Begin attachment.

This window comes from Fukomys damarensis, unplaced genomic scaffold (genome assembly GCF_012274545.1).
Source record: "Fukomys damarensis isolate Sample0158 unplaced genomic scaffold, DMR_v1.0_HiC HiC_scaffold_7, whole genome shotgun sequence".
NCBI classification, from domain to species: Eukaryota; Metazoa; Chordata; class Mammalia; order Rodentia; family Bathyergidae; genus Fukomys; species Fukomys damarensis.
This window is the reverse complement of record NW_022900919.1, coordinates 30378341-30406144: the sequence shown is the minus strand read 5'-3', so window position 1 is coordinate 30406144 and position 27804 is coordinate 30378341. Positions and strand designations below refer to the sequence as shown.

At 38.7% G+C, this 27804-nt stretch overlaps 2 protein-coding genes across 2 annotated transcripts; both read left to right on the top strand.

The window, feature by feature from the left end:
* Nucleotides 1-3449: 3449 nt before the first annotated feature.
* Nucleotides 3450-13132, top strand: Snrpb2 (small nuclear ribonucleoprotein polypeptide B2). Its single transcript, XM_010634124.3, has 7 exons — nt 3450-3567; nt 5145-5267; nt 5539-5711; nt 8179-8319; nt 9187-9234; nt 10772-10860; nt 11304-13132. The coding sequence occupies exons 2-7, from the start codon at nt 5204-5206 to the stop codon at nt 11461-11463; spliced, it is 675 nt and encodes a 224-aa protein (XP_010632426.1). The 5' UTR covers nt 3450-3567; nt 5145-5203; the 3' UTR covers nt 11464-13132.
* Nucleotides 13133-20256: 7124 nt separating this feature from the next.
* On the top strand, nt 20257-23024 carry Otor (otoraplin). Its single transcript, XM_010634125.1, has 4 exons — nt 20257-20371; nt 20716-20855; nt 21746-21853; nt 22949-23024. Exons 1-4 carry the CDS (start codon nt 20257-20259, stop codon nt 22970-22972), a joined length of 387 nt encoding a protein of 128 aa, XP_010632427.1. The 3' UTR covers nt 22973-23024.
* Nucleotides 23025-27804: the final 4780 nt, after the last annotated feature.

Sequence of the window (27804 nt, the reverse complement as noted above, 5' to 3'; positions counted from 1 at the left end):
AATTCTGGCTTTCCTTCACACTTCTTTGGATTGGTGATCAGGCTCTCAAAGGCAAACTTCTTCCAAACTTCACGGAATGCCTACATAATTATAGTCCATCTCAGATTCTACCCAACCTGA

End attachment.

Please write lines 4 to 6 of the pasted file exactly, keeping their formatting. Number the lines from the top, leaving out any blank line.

This window is the reverse complement of record NW_022900919.1, coordinates 30378341-30406144: the sequence shown is the minus strand read 5'-3', so window position 1 is coordinate 30406144 and position 27804 is coordinate 30378341. Positions and strand designations below refer to the sequence as shown.

At 38.7% G+C, this 27804-nt stretch overlaps 2 protein-coding genes across 2 annotated transcripts; both read left to right on the top strand.

The window, feature by feature from the left end: